Most colleges and universities are dealing with wide disparities between white student graduation rates and minority student graduation rates. For instance, the Journal of Blacks in Higher Education reported in 2006 that “the overall nationwide college graduation rate for black students was at 43 percent compared to the 63% percentage rate for white students.” Within science, technology, engineering, and math the disparities widen. The Institute for Higher Education Policy reports that “within science, technology, engineering and math (STEM) disciplines—key areas for meeting nation workforce needs—the bachelor’s degrees completion gaps are even wider than overall: nearly 70 percent for whites compared to 42 percent African Americans, and 49 percent for Hispanics.” Studies like these suggest that the relatively low college graduation rates generally and in STEM fields particularly among minorities will have an impact on American workforce needs and global competitiveness. In a report entitled “Education Supports Racial and Ethnic Equality in STEM,” data indicates “non-Hispanic blacks and Hispanics have been consistently underrepresented in STEM jobs over the past decade.” This report argues that it is important to “enable and encourage equitable access to premium education which is critical to ensuring that America maintains a wide and diverse source of STEM professionals that help to advance U.S. innovation and global competiveness.”

The long-term implications are hard to ignore when one looks at the changing demography of Texas. In the 2011 Hechinger Report “Minorities Are Now the Majority at UT-Austin,” Steve Murdock, Rice University sociologist and director of the Hobby Center for the Study of Texas, notes that “in order to continue supplying the number of college-educated workers needed at a time when white population growth has been flat for 20 years, the nation’s universities will have to educate far more non-whites. But they may not be ready to do so.” Murdock and others suggest that this is a national issue and Murdock said in “just 13 years from now we’re going to have a school system nationally in which a majority of the children are something other than non-Hispanic whites. This is not a Texas issue. It’s not a California issue. It’s a national issue. And how well we deal with it will determine how well we remain competitive economically.”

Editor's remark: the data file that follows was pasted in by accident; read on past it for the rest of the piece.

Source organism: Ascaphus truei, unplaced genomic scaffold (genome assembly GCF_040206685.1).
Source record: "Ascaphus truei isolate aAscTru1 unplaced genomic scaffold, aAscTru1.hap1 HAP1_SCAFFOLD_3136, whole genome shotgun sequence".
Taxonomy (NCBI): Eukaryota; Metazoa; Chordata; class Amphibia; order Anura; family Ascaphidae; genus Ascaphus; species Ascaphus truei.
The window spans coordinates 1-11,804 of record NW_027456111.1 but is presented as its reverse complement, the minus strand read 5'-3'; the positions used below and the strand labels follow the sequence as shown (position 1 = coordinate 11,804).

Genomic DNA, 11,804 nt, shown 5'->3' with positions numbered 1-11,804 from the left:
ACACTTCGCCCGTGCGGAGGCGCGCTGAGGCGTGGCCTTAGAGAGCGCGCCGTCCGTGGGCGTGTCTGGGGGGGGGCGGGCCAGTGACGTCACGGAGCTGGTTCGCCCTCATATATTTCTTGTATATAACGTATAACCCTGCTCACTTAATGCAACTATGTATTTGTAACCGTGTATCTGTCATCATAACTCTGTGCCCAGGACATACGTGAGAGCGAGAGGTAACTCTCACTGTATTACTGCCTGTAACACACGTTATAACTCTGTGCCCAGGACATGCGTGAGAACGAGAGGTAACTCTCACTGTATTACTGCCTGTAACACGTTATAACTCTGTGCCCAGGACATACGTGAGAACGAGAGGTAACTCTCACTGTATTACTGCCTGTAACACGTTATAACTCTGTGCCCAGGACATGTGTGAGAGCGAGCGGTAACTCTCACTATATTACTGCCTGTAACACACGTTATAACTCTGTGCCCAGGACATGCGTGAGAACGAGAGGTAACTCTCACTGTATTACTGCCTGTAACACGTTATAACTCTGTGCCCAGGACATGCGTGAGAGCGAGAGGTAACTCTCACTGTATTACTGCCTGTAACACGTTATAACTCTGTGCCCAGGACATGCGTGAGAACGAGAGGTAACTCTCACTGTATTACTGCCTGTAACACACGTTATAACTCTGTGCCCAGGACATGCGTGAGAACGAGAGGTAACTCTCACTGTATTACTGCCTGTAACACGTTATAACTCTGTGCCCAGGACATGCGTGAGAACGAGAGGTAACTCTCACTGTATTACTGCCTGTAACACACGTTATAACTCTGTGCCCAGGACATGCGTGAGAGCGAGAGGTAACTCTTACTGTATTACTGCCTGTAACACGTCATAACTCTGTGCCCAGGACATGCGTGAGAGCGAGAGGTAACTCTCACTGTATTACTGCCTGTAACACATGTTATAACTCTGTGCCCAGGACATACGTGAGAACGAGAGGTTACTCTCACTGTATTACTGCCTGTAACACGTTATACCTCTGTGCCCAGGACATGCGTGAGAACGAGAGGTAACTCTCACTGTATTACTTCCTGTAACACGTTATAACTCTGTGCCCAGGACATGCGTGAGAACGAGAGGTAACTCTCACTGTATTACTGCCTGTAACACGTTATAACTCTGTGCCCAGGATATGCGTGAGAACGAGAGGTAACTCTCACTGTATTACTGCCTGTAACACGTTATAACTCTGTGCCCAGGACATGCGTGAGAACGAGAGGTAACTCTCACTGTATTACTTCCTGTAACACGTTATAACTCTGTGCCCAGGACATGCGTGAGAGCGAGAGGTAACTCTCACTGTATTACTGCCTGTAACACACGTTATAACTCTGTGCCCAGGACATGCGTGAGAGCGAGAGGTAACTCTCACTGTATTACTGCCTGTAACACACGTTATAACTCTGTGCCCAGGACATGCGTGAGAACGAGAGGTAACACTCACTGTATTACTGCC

The research cited here suggests that providing equal and excellent education to a diverse group of college students is increasingly urgent. The Fisher case, if upheld by the Supreme Court, would make this task much more difficult. Yet there are few suggestions to fix the growing educational crisis in America. Importantly, universities that consider race in their holistic review process in admissions have surpassed national graduation rates. Harvard University, traditionally one of the nation’s strongest supporters of affirmative action, has the highest black graduation rates in the United States, graduating 95 percent. This suggests that considering race has an overall salutary effect on minority access to higher education. In the context of UT-Austin and the Fisher case, State Sen. Rodney Ellis (D-Houston) said “the issue of race continues to be linked with opportunity in Texas and our country” and “We cannot just pretend that the legitimate progress made in the last several decades means equality of opportunity has been achieved and on more action needs to be taken.” If the Fisher case overturns UT-Austin policies, it will impede student diversity on the campuses of some of the most prestigious universities in America. As a result, America may become less competitive in the global market. In protecting access for qualified minorities to higher education, race certainly matters, and will continue to matter regardless of the outcome in the Fisher case.